Innovative staging and an exceptional cast lift popular musical to whole new level
Damon Runyon invented the richest set of characters in American literature. His guys are petty criminals, gamblers, always ,escaping the law and yet utterly loveable. This, show, based on Runyon's short stories, has been described as the most perfect musical - without a single dud tune and it is everybody's favourite - so well known that it is difficult to avoid singing along to Frank Loesser's brilliant music and lyrics.

It has had many productions in the West End and at the National but this one is a superlative interpretation by Racky Plews with a magical cast and probably the most prestigious creative team in London. Lee Proud (resident choreographer on Billy Elliot) staged the wonderful High Society at the Gatehouse and his work here is equally innovative. The famous mission number Sit Down, You're Rockin' The Boat is excitingly staged.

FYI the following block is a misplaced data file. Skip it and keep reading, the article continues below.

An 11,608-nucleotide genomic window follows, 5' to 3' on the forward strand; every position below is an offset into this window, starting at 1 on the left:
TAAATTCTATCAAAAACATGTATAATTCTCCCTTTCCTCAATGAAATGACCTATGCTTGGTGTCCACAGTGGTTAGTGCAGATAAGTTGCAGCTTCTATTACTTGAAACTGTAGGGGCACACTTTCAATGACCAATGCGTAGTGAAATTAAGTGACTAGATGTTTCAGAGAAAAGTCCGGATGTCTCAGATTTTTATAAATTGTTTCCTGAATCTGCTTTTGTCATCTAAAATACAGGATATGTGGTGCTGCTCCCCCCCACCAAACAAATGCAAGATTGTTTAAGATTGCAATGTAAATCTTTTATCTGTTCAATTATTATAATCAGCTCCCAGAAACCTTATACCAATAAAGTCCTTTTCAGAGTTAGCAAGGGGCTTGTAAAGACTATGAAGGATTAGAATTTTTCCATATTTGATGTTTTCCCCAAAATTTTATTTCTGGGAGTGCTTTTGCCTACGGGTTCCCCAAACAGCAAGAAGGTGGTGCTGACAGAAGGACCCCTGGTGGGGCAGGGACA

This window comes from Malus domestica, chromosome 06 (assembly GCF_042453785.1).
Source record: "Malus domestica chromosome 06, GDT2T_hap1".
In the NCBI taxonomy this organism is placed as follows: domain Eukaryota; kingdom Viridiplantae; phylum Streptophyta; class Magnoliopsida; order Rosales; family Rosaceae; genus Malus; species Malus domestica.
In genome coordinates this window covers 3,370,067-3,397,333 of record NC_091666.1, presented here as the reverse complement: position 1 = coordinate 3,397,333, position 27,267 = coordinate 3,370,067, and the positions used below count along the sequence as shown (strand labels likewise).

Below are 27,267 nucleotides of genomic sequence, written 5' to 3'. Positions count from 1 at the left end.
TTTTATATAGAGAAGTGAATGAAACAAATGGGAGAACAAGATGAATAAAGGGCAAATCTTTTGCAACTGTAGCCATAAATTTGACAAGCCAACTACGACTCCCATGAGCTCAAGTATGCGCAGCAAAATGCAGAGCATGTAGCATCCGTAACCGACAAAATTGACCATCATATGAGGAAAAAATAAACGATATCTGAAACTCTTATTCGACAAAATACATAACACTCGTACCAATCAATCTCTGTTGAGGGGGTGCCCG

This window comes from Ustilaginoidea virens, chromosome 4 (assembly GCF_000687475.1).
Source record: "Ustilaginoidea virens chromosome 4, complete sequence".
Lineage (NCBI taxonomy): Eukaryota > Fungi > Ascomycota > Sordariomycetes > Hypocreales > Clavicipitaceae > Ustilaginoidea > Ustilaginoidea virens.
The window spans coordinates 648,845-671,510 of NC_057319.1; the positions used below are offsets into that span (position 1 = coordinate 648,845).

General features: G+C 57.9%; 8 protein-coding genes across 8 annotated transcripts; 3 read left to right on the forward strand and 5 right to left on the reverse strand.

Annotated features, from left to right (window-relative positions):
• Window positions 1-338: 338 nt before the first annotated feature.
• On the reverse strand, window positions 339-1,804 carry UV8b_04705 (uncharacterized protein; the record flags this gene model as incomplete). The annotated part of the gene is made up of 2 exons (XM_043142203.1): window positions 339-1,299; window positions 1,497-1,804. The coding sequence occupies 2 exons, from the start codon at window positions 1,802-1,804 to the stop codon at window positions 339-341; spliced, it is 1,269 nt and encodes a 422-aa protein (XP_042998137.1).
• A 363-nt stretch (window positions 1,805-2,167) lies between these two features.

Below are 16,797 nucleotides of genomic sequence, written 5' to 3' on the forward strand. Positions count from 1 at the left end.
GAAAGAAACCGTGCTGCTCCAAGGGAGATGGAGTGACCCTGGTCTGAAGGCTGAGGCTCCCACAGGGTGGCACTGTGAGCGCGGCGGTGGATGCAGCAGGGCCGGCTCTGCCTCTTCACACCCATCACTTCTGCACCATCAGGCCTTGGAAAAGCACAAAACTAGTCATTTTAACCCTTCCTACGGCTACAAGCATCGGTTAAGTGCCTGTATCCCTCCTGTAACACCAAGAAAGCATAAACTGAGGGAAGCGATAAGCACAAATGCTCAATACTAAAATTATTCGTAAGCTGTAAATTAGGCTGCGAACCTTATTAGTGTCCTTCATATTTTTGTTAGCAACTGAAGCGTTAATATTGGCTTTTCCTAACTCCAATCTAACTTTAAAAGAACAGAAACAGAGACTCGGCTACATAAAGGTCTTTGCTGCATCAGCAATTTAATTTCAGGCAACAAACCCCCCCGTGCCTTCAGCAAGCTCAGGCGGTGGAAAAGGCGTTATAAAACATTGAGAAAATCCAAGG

The set by Martin Thomas, twice nominated for Gatehouse productions in the Off West End Awards, is a miracle of ingenuity. On a bare traverse acting area, he and Racky have managed to perform multiple set changes without the aid of black boxes or blackouts and

lighting designer Howard Hudson is simply one of the very best in British theatre. The band is somewhere up above and hidden. Joanna Chichonska has her work cut out as musical director and succeeds without a hitch.

An exceptional cast has been brought together on this project. Jamie Sampson is charismatic and mellow voiced as Sky and Amy Bailey as Sarah really comes into her own in the comedy sequences in Havana. Especially impressive are Patrick Rufey and Jos Slovick as Nicely Nicely and Benny who do a brilliant and acrobatic rendering of the title song. Rebecca Sutherland is hilarious and poignant as Adelaide, the "cold" song (Adelaide's Second Lament) has never been sung better and James Kermack is suitably harassed as her long-lasting fiancé, the dodgy Nathan Detroit.

This is a show that is full of joy, love and high professionalism. Its run has also been extended so you have plenty of time to be part of the gang.

Review Aline Waites
January 26 2012